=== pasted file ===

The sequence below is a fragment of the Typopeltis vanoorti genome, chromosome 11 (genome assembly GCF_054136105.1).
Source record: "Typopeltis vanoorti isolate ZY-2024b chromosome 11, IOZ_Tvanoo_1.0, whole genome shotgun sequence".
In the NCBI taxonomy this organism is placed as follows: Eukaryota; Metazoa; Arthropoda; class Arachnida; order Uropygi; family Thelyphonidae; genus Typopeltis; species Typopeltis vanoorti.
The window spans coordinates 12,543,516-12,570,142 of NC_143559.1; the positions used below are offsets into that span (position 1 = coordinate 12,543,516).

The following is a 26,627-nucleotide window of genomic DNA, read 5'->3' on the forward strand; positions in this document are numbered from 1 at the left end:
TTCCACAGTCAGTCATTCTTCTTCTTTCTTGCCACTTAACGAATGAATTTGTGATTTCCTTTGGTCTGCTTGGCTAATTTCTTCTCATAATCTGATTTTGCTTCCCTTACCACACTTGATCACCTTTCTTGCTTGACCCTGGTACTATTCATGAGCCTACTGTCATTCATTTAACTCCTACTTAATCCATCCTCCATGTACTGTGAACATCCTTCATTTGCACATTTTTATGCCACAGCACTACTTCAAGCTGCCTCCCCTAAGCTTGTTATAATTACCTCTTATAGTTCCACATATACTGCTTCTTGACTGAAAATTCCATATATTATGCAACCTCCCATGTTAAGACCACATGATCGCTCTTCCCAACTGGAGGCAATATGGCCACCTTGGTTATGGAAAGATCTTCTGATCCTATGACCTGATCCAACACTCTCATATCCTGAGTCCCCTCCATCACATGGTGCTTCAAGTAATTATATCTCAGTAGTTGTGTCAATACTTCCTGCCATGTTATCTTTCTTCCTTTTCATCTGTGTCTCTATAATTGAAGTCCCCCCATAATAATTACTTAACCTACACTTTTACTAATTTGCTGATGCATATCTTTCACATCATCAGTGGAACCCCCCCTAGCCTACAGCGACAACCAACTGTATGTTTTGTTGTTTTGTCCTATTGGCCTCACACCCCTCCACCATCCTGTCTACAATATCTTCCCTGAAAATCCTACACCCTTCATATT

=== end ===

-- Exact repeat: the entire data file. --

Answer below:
The sequence below is a fragment of the Typopeltis vanoorti genome, chromosome 11 (genome assembly GCF_054136105.1).
Source record: "Typopeltis vanoorti isolate ZY-2024b chromosome 11, IOZ_Tvanoo_1.0, whole genome shotgun sequence".
In the NCBI taxonomy this organism is placed as follows: Eukaryota; Metazoa; Arthropoda; class Arachnida; order Uropygi; family Thelyphonidae; genus Typopeltis; species Typopeltis vanoorti.
The window spans coordinates 12,543,516-12,570,142 of NC_143559.1; the positions used below are offsets into that span (position 1 = coordinate 12,543,516).

The following is a 26,627-nucleotide window of genomic DNA, read 5'->3' on the forward strand; positions in this document are numbered from 1 at the left end:
TTCCACAGTCAGTCATTCTTCTTCTTTCTTGCCACTTAACGAATGAATTTGTGATTTCCTTTGGTCTGCTTGGCTAATTTCTTCTCATAATCTGATTTTGCTTCCCTTACCACACTTGATCACCTTTCTTGCTTGACCCTGGTACTATTCATGAGCCTACTGTCATTCATTTAACTCCTACTTAATCCATCCTCCATGTACTGTGAACATCCTTCATTTGCACATTTTTATGCCACAGCACTACTTCAAGCTGCCTCCCCTAAGCTTGTTATAATTACCTCTTATAGTTCCACATATACTGCTTCTTGACTGAAAATTCCATATATTATGCAACCTCCCATGTTAAGACCACATGATCGCTCTTCCCAACTGGAGGCAATATGGCCACCTTGGTTATGGAAAGATCTTCTGATCCTATGACCTGATCCAACACTCTCATATCCTGAGTCCCCTCCATCACATGGTGCTTCAAGTAATTATATCTCAGTAGTTGTGTCAATACTTCCTGCCATGTTATCTTTCTTCCTTTTCATCTGTGTCTCTATAATTGAAGTCCCCCCATAATAATTACTTAACCTACACTTTTACTAATTTGCTGATGCATATCTTTCACATCATCAGTGGAACCCCCCCTAGCCTACAGCGACAACCAACTGTATGTTTTGTTGTTTTGTCCTATTGGCCTCACACCCCTCCACCATCCTGTCTACAATATCTTCCCTGAAAATCCTACACCCTTCATATT